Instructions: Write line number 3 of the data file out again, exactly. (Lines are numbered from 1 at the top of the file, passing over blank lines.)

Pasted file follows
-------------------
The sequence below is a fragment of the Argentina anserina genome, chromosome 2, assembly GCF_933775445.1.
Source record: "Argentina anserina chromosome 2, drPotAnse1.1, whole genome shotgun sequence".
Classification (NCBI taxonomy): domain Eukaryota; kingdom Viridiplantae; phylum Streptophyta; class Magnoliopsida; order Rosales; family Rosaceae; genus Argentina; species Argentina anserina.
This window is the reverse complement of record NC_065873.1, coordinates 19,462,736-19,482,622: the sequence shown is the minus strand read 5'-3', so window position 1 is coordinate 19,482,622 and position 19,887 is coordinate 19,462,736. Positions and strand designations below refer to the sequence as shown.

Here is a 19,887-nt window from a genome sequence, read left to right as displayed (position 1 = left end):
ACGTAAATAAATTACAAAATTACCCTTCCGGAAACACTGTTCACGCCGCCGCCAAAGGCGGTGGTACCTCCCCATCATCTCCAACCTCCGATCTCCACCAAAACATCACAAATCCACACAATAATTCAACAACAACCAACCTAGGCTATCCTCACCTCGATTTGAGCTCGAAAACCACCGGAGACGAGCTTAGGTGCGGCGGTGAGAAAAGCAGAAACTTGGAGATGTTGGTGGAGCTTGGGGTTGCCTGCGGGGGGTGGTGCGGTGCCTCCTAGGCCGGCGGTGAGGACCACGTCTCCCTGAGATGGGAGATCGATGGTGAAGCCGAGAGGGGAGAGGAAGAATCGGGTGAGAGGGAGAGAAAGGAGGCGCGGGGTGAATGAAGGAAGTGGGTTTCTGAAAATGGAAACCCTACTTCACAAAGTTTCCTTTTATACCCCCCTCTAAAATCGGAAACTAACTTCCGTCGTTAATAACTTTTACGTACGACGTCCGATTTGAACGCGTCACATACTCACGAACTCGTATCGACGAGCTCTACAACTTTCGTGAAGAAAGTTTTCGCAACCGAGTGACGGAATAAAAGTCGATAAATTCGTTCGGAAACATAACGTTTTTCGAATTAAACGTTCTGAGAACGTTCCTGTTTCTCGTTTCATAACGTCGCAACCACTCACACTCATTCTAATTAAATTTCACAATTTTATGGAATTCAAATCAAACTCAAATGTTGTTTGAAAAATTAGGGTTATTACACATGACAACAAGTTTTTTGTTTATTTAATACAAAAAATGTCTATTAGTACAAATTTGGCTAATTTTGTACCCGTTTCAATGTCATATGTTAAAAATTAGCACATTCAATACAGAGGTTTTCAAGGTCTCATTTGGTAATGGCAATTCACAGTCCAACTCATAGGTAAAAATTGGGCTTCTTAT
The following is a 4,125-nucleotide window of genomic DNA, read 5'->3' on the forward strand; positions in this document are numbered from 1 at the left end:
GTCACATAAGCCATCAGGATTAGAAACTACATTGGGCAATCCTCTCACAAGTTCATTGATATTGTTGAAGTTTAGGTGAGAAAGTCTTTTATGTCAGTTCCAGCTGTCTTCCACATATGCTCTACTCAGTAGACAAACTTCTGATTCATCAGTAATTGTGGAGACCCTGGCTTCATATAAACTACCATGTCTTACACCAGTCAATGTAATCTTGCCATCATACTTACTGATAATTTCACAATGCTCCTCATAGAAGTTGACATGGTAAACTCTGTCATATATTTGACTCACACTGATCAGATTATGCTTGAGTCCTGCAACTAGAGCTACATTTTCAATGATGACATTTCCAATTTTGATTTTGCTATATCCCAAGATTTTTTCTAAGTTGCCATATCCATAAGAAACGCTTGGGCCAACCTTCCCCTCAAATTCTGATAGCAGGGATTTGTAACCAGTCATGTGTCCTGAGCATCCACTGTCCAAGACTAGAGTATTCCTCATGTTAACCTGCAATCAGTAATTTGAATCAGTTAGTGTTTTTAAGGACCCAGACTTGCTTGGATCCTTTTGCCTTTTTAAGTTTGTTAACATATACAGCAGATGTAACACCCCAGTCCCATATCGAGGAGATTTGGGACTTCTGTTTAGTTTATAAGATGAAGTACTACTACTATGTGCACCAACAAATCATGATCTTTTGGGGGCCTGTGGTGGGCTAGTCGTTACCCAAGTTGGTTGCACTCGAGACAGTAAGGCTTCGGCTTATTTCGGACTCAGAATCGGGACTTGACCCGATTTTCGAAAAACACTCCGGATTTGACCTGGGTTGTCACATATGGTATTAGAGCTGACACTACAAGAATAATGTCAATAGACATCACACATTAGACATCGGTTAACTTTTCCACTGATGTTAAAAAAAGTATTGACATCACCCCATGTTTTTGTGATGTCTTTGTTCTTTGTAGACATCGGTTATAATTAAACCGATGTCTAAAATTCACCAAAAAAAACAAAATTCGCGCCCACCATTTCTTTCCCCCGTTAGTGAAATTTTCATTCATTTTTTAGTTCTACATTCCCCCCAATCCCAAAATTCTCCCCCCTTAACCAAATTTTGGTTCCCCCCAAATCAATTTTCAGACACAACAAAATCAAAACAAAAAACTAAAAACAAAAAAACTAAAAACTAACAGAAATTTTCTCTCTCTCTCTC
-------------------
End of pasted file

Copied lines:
Classification (NCBI taxonomy): domain Eukaryota; kingdom Viridiplantae; phylum Streptophyta; class Magnoliopsida; order Rosales; family Rosaceae; genus Argentina; species Argentina anserina.